The findings stem from an intensive study of an organic farm in Somerset by a team of scientists focussing on the complex ways in which animals and plants interact. First, the team, made up by researchers at the universities of Hull and Bristol and the Centre for Ecology & Hydrology, created one of the world’s largest terrestrial food-webs – a what-eats-what guide to the food-chain, and then developed a method of predicting what would happen to the whole food-web when habitats were lost. They found that many types of insects and other animals have food sources in the apparently ‘scruffier’ parts of the farm such as field corners, the edges of farmyards and bits of ‘wasteland’ where old tractors and broken machinery slowly rust away.
The research, funded by the Biotechnology and Biological Sciences Research Council (BBSRC) and the Department for Environment, Food and Rural Affairs (Defra), also allowed the team to identify when different animal species would be made extinct by the loss of particular habitats, and which plants are the most critical in sustaining animal life.
Dr Darren Evans from the University of Hull, the lead-author of the paper, said: “This research has shown us how the biodiversity of a particular area can be affected by changes to its habitat. We discovered that the small patches of unkempt and weedy areas on a farm are actually hugely beneficial in supporting local ecosystems. Indeed, they even benefit animals that could benefit farmers by providing pollination and natural pest control.”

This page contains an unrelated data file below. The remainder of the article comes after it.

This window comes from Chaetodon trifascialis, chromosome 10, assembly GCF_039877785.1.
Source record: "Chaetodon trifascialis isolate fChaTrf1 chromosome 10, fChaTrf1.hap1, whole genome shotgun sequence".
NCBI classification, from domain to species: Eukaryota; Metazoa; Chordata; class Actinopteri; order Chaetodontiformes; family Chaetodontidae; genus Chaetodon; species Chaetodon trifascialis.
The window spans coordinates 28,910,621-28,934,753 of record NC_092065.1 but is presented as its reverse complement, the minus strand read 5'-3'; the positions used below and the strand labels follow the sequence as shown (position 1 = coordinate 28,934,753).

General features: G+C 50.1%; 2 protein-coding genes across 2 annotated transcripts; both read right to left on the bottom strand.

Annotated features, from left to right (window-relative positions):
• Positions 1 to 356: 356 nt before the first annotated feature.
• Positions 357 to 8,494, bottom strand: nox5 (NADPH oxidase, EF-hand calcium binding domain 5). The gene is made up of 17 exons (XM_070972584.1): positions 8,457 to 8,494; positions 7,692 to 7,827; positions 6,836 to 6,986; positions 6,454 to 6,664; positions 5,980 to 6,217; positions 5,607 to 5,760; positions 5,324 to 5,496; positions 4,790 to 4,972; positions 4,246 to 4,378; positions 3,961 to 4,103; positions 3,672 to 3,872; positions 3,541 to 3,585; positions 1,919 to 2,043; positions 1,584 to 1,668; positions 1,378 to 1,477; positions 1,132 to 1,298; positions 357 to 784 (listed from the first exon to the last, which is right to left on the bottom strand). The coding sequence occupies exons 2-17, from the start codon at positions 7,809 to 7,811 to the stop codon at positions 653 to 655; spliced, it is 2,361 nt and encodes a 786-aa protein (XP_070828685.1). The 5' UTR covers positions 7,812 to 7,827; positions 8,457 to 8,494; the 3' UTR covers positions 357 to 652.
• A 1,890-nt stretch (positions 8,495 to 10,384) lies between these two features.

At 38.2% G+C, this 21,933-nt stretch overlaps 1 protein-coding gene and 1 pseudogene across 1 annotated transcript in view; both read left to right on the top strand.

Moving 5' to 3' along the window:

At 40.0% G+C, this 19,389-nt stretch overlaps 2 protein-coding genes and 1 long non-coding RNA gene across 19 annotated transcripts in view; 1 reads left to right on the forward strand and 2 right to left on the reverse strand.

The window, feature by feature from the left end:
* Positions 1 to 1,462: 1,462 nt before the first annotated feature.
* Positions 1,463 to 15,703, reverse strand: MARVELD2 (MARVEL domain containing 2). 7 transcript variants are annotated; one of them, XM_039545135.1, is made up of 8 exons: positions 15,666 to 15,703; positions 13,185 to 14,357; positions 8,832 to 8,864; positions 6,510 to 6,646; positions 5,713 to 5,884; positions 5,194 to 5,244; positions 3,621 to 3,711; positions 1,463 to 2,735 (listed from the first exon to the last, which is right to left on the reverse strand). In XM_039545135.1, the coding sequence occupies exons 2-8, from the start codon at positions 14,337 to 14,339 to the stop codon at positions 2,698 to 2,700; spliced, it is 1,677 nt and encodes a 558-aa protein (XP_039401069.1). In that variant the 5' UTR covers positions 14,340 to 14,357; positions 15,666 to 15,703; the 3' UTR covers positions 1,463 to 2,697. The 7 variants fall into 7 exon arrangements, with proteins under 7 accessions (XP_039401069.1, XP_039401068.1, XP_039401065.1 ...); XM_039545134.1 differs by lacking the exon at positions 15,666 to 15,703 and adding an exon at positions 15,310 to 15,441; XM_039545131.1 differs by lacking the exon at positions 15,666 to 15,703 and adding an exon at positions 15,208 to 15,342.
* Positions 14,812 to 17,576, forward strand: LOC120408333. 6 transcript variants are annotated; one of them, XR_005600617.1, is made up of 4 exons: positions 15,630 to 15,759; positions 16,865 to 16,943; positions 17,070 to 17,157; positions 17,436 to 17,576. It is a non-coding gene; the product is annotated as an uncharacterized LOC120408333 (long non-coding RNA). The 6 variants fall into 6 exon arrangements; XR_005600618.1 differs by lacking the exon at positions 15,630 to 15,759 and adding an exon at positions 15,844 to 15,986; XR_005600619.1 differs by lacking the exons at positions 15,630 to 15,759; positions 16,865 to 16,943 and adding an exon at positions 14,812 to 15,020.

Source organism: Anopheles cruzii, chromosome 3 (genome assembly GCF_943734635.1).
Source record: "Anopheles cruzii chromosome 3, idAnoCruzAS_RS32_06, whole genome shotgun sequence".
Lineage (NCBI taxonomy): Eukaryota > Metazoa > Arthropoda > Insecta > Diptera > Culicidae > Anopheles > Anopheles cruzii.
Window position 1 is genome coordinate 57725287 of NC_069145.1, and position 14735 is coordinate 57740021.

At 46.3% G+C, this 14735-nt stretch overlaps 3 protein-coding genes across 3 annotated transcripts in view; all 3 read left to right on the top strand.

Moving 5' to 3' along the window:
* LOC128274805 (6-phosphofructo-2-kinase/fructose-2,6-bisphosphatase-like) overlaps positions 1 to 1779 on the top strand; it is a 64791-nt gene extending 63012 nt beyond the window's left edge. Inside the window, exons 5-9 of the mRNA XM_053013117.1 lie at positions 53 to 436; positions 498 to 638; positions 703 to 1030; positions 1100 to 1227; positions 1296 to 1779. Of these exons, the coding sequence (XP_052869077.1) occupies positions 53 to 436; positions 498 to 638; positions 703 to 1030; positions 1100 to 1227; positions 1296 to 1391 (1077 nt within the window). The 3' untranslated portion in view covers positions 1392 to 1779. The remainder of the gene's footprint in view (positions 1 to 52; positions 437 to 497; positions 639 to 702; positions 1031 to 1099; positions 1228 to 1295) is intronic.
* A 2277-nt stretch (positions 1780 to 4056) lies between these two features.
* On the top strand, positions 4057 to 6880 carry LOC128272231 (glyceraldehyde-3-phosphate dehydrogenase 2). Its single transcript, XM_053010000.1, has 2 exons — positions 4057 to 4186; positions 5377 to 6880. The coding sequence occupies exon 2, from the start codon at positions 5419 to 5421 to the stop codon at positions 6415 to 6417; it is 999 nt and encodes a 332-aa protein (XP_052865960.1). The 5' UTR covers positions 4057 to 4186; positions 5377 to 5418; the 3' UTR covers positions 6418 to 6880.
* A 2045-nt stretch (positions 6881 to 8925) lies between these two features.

Dr Michael Pocock, a team member at the Centre for Ecology & Hydrology, said: “We found that the important food plants for many animals are found in multiple habitats on the farm boosting farmland wildlife resilience. In other words, if a farmer removes mature hedgerows and the plants this habitat contains, most animals could (in theory) survive because the plants are found in other parts of the farm. Our new analytical approach allows us to test which habitats are disproportionately most important and ‘rough ground’ – like the unkempt field corners – are most important of all.”
Project leader Professor Jane Memmott from the University of Bristol said: “Essentially, in unkempt patches of the countryside there are a wide range of plants that many would regard as weeds, which are an important food source for many animals. There certainly seems to be a case for 'doing nothing' in these habitats. Farmers may even gain by having these scruffy areas because they support so many beneficial animals, such as bees.”